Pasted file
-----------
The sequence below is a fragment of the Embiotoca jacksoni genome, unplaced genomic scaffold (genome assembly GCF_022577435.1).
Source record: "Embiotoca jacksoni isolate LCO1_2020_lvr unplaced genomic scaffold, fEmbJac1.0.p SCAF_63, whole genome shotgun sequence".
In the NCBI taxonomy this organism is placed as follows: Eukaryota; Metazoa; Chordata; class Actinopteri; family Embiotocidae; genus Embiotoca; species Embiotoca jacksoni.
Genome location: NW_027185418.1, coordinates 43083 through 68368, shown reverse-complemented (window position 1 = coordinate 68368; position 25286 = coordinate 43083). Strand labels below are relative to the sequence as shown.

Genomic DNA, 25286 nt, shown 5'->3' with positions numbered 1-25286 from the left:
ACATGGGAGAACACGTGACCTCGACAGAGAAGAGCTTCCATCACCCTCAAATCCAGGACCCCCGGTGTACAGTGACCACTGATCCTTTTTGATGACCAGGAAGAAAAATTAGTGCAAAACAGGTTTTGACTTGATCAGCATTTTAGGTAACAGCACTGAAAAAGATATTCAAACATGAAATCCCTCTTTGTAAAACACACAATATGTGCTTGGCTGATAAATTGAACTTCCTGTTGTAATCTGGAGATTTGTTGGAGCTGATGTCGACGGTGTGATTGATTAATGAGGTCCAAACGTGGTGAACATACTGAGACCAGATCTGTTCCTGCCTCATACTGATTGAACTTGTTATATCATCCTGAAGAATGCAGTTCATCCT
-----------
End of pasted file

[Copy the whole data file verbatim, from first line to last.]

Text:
The sequence below is a fragment of the Embiotoca jacksoni genome, unplaced genomic scaffold (genome assembly GCF_022577435.1).
Source record: "Embiotoca jacksoni isolate LCO1_2020_lvr unplaced genomic scaffold, fEmbJac1.0.p SCAF_63, whole genome shotgun sequence".
In the NCBI taxonomy this organism is placed as follows: Eukaryota; Metazoa; Chordata; class Actinopteri; family Embiotocidae; genus Embiotoca; species Embiotoca jacksoni.
Genome location: NW_027185418.1, coordinates 43083 through 68368, shown reverse-complemented (window position 1 = coordinate 68368; position 25286 = coordinate 43083). Strand labels below are relative to the sequence as shown.

Genomic DNA, 25286 nt, shown 5'->3' with positions numbered 1-25286 from the left:
ACATGGGAGAACACGTGACCTCGACAGAGAAGAGCTTCCATCACCCTCAAATCCAGGACCCCCGGTGTACAGTGACCACTGATCCTTTTTGATGACCAGGAAGAAAAATTAGTGCAAAACAGGTTTTGACTTGATCAGCATTTTAGGTAACAGCACTGAAAAAGATATTCAAACATGAAATCCCTCTTTGTAAAACACACAATATGTGCTTGGCTGATAAATTGAACTTCCTGTTGTAATCTGGAGATTTGTTGGAGCTGATGTCGACGGTGTGATTGATTAATGAGGTCCAAACGTGGTGAACATACTGAGACCAGATCTGTTCCTGCCTCATACTGATTGAACTTGTTATATCATCCTGAAGAATGCAGTTCATCCT